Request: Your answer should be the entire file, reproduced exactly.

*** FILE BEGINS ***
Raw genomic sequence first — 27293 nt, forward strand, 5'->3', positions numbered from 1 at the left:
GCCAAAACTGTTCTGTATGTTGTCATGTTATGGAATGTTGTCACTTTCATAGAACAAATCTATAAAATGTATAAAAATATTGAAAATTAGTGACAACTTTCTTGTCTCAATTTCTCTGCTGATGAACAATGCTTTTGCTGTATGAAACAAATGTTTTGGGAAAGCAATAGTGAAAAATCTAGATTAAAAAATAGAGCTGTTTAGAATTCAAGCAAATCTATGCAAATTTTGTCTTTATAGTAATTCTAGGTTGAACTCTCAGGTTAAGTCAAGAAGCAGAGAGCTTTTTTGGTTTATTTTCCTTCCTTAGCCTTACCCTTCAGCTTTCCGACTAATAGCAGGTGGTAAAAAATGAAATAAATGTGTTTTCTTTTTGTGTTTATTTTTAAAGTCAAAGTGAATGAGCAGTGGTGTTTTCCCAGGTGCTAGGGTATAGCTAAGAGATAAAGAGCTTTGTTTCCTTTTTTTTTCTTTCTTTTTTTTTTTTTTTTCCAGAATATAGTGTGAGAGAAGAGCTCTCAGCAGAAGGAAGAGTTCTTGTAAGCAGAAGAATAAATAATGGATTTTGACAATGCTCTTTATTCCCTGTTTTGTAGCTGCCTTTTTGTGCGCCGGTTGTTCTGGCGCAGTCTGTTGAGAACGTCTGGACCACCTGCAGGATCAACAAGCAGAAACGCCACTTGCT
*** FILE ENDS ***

Raw genomic sequence first — 27293 nt, forward strand, 5'->3', positions numbered from 1 at the left:
GCCAAAACTGTTCTGTATGTTGTCATGTTATGGAATGTTGTCACTTTCATAGAACAAATCTATAAAATGTATAAAAATATTGAAAATTAGTGACAACTTTCTTGTCTCAATTTCTCTGCTGATGAACAATGCTTTTGCTGTATGAAACAAATGTTTTGGGAAAGCAATAGTGAAAAATCTAGATTAAAAAATAGAGCTGTTTAGAATTCAAGCAAATCTATGCAAATTTTGTCTTTATAGTAATTCTAGGTTGAACTCTCAGGTTAAGTCAAGAAGCAGAGAGCTTTTTTGGTTTATTTTCCTTCCTTAGCCTTACCCTTCAGCTTTCCGACTAATAGCAGGTGGTAAAAAATGAAATAAATGTGTTTTCTTTTTGTGTTTATTTTTAAAGTCAAAGTGAATGAGCAGTGGTGTTTTCCCAGGTGCTAGGGTATAGCTAAGAGATAAAGAGCTTTGTTTCCTTTTTTTTTCTTTCTTTTTTTTTTTTTTTTCCAGAATATAGTGTGAGAGAAGAGCTCTCAGCAGAAGGAAGAGTTCTTGTAAGCAGAAGAATAAATAATGGATTTTGACAATGCTCTTTATTCCCTGTTTTGTAGCTGCCTTTTTGTGCGCCGGTTGTTCTGGCGCAGTCTGTTGAGAACGTCTGGACCACCTGCAGGATCAACAAGCAGAAACGCCACTTGCT